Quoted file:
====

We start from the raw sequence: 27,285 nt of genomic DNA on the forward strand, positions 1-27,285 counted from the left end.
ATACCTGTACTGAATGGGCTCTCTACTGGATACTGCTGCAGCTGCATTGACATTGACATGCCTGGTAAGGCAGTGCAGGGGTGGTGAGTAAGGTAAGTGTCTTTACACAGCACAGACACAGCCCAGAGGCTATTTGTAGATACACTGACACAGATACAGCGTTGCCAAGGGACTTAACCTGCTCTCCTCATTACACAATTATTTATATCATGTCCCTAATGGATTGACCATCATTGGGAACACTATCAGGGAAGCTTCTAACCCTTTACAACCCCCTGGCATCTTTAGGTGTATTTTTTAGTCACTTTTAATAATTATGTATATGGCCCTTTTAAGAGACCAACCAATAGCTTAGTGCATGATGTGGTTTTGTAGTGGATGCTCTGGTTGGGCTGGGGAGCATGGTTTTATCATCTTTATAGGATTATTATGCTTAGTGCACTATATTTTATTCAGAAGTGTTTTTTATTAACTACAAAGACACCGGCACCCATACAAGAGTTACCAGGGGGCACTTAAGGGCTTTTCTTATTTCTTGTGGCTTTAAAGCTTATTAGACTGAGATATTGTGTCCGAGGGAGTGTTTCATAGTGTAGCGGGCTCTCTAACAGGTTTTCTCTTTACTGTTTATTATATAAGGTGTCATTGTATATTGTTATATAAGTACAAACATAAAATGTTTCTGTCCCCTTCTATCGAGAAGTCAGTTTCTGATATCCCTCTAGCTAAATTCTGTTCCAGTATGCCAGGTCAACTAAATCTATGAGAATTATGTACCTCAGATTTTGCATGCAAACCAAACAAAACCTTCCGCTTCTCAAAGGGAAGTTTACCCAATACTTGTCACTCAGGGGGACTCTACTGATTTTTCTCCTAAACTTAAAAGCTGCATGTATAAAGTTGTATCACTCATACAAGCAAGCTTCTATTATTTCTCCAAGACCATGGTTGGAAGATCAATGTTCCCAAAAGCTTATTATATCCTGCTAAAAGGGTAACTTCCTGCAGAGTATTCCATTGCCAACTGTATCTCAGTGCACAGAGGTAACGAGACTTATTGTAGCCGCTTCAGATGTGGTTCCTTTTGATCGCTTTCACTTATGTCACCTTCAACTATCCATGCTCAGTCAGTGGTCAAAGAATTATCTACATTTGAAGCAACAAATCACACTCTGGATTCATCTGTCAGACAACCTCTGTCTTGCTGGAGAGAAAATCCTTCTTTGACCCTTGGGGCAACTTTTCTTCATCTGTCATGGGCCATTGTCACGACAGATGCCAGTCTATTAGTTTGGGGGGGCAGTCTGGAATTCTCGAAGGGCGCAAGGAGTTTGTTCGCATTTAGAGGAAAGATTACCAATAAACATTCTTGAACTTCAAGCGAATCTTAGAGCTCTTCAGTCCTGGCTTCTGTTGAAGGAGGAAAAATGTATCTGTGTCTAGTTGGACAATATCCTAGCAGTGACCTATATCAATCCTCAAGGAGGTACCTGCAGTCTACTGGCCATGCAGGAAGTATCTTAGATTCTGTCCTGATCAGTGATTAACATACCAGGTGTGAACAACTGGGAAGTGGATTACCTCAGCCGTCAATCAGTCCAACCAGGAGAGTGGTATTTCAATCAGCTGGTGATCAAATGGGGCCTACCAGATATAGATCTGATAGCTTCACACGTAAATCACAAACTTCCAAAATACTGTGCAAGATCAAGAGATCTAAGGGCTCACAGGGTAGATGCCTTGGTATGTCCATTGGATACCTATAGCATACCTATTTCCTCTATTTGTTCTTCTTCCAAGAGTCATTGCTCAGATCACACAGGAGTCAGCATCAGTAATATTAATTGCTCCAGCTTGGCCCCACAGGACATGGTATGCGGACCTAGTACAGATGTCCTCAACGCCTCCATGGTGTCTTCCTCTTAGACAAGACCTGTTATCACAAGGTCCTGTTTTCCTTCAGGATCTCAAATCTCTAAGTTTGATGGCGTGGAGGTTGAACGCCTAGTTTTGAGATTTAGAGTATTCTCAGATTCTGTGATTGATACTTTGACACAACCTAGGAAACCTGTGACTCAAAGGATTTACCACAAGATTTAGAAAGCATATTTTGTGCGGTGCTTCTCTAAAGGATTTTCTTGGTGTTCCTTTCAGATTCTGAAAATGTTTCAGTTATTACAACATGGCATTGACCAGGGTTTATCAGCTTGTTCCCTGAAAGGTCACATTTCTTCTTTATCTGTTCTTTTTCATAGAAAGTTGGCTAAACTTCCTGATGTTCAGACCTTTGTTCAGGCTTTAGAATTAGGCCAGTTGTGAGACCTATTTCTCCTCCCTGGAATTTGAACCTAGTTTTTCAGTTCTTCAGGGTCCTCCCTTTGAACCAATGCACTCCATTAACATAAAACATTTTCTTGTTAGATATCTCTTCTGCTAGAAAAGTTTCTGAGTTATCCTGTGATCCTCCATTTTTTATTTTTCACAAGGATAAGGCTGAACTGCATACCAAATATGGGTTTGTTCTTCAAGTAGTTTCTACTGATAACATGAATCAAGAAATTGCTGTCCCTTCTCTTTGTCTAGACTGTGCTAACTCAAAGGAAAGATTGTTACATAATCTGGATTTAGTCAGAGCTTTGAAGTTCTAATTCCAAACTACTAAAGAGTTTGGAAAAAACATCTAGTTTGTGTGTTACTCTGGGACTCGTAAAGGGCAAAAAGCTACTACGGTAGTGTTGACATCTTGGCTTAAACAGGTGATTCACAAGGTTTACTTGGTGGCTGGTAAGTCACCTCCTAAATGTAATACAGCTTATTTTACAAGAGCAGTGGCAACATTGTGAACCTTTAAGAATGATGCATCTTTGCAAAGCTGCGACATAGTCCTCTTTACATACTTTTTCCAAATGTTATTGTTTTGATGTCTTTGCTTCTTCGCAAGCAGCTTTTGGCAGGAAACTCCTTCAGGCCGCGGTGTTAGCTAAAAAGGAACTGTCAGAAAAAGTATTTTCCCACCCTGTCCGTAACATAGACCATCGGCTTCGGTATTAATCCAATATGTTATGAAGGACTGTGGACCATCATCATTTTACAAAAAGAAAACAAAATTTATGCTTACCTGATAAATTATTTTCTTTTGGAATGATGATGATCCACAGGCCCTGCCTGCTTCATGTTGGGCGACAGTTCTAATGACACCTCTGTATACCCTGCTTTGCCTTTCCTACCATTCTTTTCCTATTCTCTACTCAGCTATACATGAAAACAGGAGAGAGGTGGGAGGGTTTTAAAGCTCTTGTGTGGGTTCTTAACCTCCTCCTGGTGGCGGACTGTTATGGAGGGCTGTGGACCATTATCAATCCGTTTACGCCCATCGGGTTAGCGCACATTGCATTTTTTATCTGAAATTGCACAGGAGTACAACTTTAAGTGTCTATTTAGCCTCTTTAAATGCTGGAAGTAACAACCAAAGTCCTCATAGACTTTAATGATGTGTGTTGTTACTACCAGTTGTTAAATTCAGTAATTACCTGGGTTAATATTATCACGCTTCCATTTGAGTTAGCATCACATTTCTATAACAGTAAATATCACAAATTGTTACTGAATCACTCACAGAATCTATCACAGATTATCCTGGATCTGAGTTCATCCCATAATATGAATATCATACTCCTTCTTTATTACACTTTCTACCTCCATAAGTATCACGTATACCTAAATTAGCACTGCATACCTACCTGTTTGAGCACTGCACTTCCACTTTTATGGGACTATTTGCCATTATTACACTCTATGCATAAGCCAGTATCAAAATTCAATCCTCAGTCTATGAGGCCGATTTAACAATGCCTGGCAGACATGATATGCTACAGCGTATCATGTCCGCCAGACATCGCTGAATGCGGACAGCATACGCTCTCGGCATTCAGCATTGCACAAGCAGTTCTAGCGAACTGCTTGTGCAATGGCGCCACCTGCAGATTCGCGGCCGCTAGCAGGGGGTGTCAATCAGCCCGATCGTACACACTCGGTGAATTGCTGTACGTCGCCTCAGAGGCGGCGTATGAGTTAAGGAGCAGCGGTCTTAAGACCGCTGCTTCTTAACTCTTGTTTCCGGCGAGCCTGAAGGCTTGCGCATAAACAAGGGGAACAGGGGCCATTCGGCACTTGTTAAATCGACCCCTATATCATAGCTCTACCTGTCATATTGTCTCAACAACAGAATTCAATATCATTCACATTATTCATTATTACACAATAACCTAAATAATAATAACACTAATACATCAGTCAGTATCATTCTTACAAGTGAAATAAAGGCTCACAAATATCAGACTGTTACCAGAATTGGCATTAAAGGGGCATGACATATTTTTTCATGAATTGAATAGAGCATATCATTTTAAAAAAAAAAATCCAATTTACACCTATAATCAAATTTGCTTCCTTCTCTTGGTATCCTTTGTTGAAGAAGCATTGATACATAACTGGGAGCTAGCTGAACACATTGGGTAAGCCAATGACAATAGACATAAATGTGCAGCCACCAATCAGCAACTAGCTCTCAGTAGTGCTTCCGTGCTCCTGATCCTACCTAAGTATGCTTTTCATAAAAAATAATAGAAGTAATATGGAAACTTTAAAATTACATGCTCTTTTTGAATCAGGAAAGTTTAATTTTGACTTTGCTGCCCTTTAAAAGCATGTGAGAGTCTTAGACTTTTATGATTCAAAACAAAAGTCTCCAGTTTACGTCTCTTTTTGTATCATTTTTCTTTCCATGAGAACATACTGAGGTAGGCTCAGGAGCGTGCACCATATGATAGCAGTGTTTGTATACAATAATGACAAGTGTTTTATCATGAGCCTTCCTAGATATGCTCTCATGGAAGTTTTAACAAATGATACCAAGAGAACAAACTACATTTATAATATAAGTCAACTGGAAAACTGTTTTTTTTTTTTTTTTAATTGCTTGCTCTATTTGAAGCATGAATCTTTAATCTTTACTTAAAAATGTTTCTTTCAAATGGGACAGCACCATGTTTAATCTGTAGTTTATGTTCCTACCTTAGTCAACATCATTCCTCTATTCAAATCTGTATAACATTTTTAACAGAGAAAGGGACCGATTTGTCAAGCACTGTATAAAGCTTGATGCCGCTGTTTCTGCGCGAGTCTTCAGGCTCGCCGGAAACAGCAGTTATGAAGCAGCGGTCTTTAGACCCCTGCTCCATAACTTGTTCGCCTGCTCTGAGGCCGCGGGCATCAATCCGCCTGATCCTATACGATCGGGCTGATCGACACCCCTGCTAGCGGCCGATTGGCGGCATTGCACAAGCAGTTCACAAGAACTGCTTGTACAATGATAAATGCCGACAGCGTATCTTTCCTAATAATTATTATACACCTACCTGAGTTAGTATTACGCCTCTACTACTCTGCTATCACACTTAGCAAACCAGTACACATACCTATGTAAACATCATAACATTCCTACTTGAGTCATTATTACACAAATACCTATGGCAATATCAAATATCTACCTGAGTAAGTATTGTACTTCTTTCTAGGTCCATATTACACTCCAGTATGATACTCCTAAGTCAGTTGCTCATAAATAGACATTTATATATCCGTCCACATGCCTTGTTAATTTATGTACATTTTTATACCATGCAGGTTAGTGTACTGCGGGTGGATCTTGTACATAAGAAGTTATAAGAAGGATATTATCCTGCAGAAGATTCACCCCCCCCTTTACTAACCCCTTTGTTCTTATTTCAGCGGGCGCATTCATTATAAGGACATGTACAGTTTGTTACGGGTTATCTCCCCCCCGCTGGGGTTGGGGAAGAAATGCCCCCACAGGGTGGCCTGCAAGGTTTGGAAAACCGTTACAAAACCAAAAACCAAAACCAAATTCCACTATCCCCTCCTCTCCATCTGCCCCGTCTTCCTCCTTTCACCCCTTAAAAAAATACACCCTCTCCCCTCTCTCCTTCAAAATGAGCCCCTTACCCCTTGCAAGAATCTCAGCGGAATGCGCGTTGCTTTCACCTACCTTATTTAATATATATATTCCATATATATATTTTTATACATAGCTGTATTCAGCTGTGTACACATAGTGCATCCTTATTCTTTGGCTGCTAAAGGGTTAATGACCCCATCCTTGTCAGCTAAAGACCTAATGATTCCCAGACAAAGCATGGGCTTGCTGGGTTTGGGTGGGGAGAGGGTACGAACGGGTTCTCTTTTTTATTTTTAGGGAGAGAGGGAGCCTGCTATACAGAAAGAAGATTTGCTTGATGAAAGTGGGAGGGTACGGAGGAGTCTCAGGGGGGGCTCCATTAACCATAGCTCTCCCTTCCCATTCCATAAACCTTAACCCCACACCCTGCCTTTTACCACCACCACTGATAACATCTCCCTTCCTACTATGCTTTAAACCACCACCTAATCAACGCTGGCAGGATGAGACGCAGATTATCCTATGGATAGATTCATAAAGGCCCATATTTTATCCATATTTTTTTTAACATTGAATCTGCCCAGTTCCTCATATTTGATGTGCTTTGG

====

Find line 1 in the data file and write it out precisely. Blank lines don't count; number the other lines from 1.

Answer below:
We start from the raw sequence: 27,285 nt of genomic DNA on the forward strand, positions 1-27,285 counted from the left end.